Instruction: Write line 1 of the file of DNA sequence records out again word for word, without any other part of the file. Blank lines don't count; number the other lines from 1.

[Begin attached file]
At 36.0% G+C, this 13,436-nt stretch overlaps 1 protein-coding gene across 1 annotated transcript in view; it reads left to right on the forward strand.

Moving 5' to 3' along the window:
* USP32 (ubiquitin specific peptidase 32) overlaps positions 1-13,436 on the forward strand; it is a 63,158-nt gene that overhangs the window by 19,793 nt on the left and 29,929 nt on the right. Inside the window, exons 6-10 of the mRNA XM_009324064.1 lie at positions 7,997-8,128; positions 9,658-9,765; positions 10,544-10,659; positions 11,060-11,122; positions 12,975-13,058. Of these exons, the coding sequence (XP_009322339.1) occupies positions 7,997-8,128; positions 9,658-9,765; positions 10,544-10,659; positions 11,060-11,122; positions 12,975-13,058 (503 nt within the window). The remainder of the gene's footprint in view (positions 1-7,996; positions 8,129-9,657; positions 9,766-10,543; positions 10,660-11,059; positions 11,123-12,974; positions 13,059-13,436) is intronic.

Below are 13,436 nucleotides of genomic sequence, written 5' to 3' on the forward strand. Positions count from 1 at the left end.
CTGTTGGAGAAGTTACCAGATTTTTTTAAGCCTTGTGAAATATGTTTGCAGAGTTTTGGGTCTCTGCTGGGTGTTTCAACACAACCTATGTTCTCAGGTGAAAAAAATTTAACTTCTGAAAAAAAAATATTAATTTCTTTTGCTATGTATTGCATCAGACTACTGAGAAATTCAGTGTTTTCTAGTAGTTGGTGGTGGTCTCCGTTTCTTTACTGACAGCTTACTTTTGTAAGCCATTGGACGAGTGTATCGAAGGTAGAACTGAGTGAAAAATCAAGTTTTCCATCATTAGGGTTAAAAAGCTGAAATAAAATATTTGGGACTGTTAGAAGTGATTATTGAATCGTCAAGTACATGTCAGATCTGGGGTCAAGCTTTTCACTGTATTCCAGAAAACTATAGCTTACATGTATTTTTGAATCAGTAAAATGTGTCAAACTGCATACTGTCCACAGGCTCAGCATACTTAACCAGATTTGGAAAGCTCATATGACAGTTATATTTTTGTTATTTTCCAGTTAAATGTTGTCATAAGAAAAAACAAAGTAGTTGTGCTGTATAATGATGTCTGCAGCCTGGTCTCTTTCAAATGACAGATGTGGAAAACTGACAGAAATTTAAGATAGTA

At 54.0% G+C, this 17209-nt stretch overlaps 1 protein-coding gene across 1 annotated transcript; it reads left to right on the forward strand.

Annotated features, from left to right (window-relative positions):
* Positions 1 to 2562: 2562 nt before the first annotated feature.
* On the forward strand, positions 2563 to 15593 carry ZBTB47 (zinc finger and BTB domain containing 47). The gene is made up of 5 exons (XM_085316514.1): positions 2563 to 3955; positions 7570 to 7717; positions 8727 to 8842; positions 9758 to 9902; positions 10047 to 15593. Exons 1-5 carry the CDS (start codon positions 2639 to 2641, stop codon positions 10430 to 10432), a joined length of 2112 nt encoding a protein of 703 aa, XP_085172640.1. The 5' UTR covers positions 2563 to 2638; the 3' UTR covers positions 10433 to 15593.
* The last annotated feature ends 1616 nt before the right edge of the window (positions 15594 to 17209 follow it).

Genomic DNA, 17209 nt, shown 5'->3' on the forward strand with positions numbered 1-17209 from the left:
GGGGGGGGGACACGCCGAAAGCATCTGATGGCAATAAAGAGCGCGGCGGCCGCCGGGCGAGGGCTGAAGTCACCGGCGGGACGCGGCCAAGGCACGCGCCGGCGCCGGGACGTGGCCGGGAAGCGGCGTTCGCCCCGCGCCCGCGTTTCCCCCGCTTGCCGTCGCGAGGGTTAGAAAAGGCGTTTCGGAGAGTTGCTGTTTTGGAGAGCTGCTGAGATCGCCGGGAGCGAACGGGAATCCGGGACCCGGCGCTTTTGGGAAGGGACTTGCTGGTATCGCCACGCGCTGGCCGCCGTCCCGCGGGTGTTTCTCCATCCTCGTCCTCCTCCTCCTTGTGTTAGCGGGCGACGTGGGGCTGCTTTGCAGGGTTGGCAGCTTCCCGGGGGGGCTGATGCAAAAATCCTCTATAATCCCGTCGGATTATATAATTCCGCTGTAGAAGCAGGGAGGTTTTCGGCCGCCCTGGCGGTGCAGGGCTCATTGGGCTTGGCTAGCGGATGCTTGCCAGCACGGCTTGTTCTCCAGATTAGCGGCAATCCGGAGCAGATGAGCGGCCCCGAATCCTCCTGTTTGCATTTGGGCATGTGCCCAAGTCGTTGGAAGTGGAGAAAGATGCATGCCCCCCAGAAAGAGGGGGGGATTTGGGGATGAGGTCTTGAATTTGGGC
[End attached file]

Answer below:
At 36.0% G+C, this 13,436-nt stretch overlaps 1 protein-coding gene across 1 annotated transcript in view; it reads left to right on the forward strand.